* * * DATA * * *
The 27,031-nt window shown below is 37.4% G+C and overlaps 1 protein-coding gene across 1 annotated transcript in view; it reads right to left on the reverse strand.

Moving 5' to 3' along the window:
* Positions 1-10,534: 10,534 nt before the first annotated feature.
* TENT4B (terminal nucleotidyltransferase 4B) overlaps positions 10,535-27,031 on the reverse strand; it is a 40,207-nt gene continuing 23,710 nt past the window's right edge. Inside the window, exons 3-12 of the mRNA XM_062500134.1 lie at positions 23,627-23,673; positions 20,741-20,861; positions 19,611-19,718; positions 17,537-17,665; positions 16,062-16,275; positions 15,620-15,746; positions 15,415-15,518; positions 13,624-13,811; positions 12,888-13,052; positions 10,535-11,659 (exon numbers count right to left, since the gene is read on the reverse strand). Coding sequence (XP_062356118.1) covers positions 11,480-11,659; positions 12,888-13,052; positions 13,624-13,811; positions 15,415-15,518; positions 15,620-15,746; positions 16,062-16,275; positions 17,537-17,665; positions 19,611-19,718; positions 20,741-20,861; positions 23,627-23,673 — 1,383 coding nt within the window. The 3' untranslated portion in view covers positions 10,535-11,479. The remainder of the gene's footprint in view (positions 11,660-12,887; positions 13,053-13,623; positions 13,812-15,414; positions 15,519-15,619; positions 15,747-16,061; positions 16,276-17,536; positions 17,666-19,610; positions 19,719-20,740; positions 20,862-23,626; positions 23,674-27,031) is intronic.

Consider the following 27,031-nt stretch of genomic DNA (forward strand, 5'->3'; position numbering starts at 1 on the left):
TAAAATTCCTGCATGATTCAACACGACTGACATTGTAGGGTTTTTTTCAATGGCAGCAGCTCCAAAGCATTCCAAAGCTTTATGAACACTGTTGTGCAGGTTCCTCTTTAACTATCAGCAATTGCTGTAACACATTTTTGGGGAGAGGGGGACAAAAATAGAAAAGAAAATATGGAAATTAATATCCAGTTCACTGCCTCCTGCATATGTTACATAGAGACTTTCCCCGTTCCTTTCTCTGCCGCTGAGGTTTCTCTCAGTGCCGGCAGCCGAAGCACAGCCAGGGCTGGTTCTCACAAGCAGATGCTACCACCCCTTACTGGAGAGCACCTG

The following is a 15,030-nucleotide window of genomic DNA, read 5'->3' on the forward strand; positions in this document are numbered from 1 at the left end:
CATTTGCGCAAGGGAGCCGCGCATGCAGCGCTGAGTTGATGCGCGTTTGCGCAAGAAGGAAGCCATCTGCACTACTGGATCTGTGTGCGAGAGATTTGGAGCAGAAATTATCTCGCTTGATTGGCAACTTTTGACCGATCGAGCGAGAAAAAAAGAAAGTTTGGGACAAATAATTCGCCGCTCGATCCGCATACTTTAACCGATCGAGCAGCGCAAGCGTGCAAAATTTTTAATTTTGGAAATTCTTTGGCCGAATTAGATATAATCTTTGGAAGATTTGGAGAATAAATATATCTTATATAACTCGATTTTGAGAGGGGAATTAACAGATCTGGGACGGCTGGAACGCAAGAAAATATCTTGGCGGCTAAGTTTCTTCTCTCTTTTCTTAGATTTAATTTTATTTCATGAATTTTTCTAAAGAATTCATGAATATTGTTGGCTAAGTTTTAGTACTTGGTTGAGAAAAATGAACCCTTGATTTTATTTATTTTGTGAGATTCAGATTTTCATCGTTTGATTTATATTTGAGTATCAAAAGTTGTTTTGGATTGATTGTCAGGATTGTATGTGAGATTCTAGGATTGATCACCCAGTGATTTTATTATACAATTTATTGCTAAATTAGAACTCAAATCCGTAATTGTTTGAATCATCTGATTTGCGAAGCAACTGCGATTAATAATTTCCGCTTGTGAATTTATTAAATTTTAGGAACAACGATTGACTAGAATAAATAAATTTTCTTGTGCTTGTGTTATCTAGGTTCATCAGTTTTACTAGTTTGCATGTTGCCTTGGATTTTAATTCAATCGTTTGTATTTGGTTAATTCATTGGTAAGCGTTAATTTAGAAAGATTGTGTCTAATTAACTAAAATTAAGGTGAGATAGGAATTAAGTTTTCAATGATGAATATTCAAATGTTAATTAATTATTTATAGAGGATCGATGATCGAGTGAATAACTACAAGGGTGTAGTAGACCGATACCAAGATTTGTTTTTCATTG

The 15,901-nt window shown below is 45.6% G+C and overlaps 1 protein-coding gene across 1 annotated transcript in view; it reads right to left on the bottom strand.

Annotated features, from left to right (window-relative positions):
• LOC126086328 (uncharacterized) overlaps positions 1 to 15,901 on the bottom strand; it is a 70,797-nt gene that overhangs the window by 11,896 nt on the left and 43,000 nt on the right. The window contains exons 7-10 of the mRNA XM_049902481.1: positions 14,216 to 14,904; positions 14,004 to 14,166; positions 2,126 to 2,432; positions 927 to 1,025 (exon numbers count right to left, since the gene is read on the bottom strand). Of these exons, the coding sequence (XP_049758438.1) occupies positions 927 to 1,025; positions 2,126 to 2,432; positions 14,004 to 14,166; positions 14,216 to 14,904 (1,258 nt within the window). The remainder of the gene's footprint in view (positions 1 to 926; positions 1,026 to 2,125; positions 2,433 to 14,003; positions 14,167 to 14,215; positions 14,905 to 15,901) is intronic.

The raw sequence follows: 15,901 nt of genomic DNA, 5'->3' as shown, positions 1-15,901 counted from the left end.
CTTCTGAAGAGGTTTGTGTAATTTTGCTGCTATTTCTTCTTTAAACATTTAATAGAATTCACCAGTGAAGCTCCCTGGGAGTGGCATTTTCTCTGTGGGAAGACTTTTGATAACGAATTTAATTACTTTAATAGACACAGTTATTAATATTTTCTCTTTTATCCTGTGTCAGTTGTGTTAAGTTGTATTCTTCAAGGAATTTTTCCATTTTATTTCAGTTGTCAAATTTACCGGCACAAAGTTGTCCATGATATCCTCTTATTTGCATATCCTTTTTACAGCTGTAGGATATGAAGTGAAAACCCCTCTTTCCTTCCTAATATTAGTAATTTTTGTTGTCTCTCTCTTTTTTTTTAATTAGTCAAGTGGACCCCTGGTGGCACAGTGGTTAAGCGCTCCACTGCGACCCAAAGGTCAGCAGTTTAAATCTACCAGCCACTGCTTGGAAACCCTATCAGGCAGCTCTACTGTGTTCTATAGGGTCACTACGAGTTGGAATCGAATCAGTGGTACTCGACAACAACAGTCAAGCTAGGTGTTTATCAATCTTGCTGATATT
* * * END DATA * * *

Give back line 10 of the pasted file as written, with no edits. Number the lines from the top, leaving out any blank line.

Annotated features, from left to right (window-relative positions):